Should We Pay Organ Donors?

October 16th, 2008 | Sources: Economist

Last year 7,000 Americans died while waiting for an organ transplant. That’s nearly twice as many deaths as we have sustained in Iraq since the war began. A record 100,000 Americans are waiting to receive a transplant, more than 25% of which have been on lists for 3 years or more.

The mismatch between organ supply and demand is to blame, and this has widened lately due to factors ranging from an aging population to reductions in fatal traffic accidents.

The US has made one significant attempt to increase donor organ supply: an “opt-in” system in which willing donors indicate their preference on drivers’ licenses.  Few providers honor these wishes if surviving family members object.

Back in 1991, the World Health Organization recommended banning trade in organs, because it would exploit the world’s poorest and least educated people. Subsequently India, South Africa and other countries banned the sale of organs, but that had the effect of creating a black market. Horrific organ harvesting scandals have surfaced in these countries, Israel, Kosovo and elsewhere.

Budget-strapped national health systems worldwide have become aware that transplantation is cheaper than the alternative and associated with improved quality of life and productivity. So some of them now do pay living kidney and partial liver donors.

In Israel for example, donors receive $5,100 to replace lost earnings during organ harvesting. And Iran of all places enacted a similar system in 1988. It now has the highest living-donor rate in the world. The Netherlands will likely soon pass similar legislation and proposals along the same lines have gained traction in Australia, the UK and the US.

Organ transplantation is a proven technology that saves money and improves outcomes. It’s time to act.



  1. Dave Undis | 17/10/08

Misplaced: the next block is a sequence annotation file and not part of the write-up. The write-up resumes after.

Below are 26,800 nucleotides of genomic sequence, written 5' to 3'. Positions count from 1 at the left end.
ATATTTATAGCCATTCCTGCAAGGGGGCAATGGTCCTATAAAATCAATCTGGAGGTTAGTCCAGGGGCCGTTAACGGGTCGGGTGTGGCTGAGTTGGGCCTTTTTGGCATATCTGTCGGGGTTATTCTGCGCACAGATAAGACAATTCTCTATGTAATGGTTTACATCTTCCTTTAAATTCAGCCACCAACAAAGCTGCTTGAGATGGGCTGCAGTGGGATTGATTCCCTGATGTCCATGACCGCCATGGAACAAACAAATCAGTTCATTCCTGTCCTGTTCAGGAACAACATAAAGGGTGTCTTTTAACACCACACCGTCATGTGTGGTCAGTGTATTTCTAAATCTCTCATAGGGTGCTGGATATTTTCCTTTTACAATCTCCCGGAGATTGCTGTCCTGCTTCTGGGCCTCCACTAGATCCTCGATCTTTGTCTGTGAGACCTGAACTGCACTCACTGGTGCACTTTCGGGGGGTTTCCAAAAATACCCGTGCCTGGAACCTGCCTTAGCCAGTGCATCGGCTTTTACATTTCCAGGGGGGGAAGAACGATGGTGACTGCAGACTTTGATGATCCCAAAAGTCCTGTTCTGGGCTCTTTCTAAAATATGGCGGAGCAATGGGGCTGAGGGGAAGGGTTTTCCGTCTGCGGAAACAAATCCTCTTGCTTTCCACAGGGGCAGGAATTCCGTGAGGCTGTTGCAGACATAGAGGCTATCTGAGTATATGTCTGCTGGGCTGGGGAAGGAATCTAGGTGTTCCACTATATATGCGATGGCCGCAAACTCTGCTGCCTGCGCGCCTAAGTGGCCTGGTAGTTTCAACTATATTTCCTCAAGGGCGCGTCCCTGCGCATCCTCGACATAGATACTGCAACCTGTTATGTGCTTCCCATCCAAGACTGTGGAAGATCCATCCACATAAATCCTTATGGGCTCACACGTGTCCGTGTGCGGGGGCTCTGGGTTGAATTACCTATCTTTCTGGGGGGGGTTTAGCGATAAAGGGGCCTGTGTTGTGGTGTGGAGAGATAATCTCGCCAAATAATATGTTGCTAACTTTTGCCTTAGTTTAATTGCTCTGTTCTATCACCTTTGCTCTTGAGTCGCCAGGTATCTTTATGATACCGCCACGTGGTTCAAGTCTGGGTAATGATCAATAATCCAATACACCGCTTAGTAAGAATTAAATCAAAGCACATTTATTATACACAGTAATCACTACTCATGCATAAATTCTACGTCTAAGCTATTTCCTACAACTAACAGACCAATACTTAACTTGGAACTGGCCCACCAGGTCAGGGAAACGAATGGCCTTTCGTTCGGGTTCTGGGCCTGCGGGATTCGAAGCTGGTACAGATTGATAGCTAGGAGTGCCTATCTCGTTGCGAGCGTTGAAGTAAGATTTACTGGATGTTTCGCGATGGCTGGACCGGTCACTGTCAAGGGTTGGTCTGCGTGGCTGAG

Paying organ donors would save thousands of lives every year. As the organ shortage continues to grow, public opinion will eventually support a legal organ market and changes in public policy will follow.

    In the mean time, there is an already-legal way to put a big dent in the organ shortage — allocate donated organs first to people who have agreed to donate their own organs when they die. The United Network for Organ Sharing, which manages the national organ allocation system, has the power to make this simple policy change. No legislative approval is required.

    Giving organs first to organ donors will convince more people to register as organ donors. It will also make the organ allocation system fairer. People who aren’t willing to share the gift of life should go to the back of the waiting list as long as there is a shortage of organs.

    Americans who want to donate their organs to other registered organ donors don’t have to wait for UNOS to act. They can join LifeSharers, a non-profit network of organ donors who agree to offer their organs first to other organ donors when they die. Membership is free at or by calling 1-888-ORGAN88. There is no age limit, parents can enroll their minor children, and no one is excluded due to any pre-existing medical condition.

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